Theodore Swanson (1909 - 1979)

A photo of Theodore Swanson
Add photo
Theodore Swanson
1909 - 1979
July 9, 1909
November 1979
Last Known Residence
Tacoma, Pierce County, Washington 98406
Theodore Swanson was born on July 9, 1909. He died in November 1979 at 70 years old. We know that Theodore Swanson had been residing in Tacoma, Pierce County, Washington 98406.
Updated: February 6, 2019
Show & Tell His Story
Share your memories, stories, and photos so that Theodore is always remembered.
Update biobiography
What's this?

This collaborative biography is for you to show & tell Theodore's life so that he is always remembered.

Theodore Swanson
Most commonly known as
Theodore Swanson
Full name
Other names or aliases
Tacoma, Pierce County, Washington 98406
Last known residence
Theodore Swanson was born on
Theodore Swanson died in
Theodore Swanson was born on
Theodore Swanson died in

Average Age

Life Expectancy

Looking for a different Theodore Swanson?
View other bios of people named Theodore Swanson

Theodore's Family Tree

Theodore Swanson


Friends can be as close as family. Add Theodore's family friends, and his friends from childhood through adulthood.

Add bio

Leave a comment to ask questions, share information, or simply to show that you care about Theodore.


Share Theodore's obituary or write your own to preserve his legacy.

Theodore Swanson died in November 1979 at age 70. He was born on July 9, 1909. We are unaware of information about Theodore's family or relationships. We know that Theodore Swanson had been residing in Tacoma, Pierce County, Washington 98406.

Refresh this page to see various historical events that occurred during Theodore's lifetime.

In 1909, in the year that Theodore Swanson was born, Polish physician and medical researcher Paul Ehrlich found a cure for syphilis, which was a prevalent (but undiscussed) disease. He found that an arsenic compound completely cured syphilis within 3 weeks.

In 1926, by the time he was 17 years old, on October 31st, Harry Houdini died in Michigan. Houdini was the most famed magician of his time and perhaps of all time, especially for his acts involving escapes - from handcuffs, straitjackets, chains, ropes slung from skyscrapers, and more. He was president of the Society of American Magicians and stringently upheld professional ethics. He died of complications from a ruptured appendix. Although he had received a blow to the area a couple of days previously, the connection between the blow and his appendicitis is disputed.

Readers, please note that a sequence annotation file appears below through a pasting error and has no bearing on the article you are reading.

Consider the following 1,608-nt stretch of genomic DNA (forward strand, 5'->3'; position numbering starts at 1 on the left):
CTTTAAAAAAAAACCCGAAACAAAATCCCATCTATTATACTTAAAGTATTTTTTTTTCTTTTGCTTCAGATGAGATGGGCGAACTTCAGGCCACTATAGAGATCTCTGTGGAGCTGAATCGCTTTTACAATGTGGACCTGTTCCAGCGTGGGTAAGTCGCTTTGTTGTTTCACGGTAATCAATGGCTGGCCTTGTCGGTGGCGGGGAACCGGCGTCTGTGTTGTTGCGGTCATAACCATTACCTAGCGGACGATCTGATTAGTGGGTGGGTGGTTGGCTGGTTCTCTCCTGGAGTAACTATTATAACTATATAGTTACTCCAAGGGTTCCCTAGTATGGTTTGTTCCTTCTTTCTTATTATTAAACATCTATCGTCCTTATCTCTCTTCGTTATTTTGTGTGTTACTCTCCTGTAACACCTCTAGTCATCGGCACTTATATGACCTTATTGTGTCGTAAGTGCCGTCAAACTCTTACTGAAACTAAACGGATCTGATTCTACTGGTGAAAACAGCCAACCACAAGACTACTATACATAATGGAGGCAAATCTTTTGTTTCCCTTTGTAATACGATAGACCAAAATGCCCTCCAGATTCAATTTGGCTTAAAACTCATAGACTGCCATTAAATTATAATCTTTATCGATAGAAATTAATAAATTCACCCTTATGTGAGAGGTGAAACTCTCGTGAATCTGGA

In 1935, Theodore was 26 years old when on August 14, the Social Security Act was signed into law. The purpose was to "provide federal assistance to those unable to work". The law established the Social Security Administration whose primary focus was to "provide aid for the elderly, the unemployed, and children". The Act survived many Supreme Court challenges and the Administration continues until today.

In 1969, he was 60 years old when on July 20th, the first men walked on the moon. Apollo 11 astronauts Neil A. Armstrong and Edwin E. Aldrin Jr. both walked on the moon but it was Armstrong who first stepped on the moon. They fulfilled the promise of President Kennedy's commitment in 1961 to put a man on the moon before the end of the decade.

In 1979, in the year of Theodore Swanson's passing, on November 4th, Iranian militant students seized the US embassy in Teheran and held 52 American citizens and diplomats hostage for 444 days. They were released at the end of the inauguration speech of the newly elected Ronald Reagan.

Other Theodore Swansons

Other Swansons

Other Bios

Created on Jun 04, 2020 by Daniel Pinna
See Success Stories
"Thank you for helping me find my family & friends again so many years after I lost them. I get the chance to remember them all this time later."

Highlights of just a few of the many successes of sharing memories on AncientFaces. From reuniting lost or 'orphan' photos with their families, seeing faces of relatives for the first time, to the many connections made with family & friends.

These special moments are why it's important we share.
Back to Top